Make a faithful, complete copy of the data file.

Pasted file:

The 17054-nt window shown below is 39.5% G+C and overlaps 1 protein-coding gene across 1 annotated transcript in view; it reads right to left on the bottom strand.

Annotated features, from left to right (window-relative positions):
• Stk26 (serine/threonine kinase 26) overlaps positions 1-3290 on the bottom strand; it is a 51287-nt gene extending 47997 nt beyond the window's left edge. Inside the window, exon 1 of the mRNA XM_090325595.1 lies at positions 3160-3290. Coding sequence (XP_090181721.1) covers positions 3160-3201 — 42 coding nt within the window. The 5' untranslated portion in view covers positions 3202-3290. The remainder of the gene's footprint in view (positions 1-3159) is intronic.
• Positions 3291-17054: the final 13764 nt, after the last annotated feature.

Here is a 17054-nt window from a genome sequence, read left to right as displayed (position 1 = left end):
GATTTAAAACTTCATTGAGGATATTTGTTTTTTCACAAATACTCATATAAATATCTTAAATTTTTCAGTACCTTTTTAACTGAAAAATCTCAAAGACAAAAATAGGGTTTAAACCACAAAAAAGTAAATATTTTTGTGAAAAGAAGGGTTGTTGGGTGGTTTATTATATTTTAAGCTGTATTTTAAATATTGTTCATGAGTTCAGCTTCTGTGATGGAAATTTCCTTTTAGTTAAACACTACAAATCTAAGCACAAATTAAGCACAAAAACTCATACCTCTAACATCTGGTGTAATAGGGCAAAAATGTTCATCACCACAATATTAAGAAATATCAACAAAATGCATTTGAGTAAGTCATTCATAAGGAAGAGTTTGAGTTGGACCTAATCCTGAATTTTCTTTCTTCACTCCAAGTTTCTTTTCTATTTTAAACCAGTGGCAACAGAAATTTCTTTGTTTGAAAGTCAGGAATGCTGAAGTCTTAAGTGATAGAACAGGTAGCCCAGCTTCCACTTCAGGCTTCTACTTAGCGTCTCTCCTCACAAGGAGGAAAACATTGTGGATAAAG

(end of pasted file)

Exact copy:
The 17054-nt window shown below is 39.5% G+C and overlaps 1 protein-coding gene across 1 annotated transcript in view; it reads right to left on the bottom strand.

Annotated features, from left to right (window-relative positions):
• Stk26 (serine/threonine kinase 26) overlaps positions 1-3290 on the bottom strand; it is a 51287-nt gene extending 47997 nt beyond the window's left edge. Inside the window, exon 1 of the mRNA XM_090325595.1 lies at positions 3160-3290. Coding sequence (XP_090181721.1) covers positions 3160-3201 — 42 coding nt within the window. The 5' untranslated portion in view covers positions 3202-3290. The remainder of the gene's footprint in view (positions 1-3159) is intronic.
• Positions 3291-17054: the final 13764 nt, after the last annotated feature.

Here is a 17054-nt window from a genome sequence, read left to right as displayed (position 1 = left end):
GATTTAAAACTTCATTGAGGATATTTGTTTTTTCACAAATACTCATATAAATATCTTAAATTTTTCAGTACCTTTTTAACTGAAAAATCTCAAAGACAAAAATAGGGTTTAAACCACAAAAAAGTAAATATTTTTGTGAAAAGAAGGGTTGTTGGGTGGTTTATTATATTTTAAGCTGTATTTTAAATATTGTTCATGAGTTCAGCTTCTGTGATGGAAATTTCCTTTTAGTTAAACACTACAAATCTAAGCACAAATTAAGCACAAAAACTCATACCTCTAACATCTGGTGTAATAGGGCAAAAATGTTCATCACCACAATATTAAGAAATATCAACAAAATGCATTTGAGTAAGTCATTCATAAGGAAGAGTTTGAGTTGGACCTAATCCTGAATTTTCTTTCTTCACTCCAAGTTTCTTTTCTATTTTAAACCAGTGGCAACAGAAATTTCTTTGTTTGAAAGTCAGGAATGCTGAAGTCTTAAGTGATAGAACAGGTAGCCCAGCTTCCACTTCAGGCTTCTACTTAGCGTCTCTCCTCACAAGGAGGAAAACATTGTGGATAAAG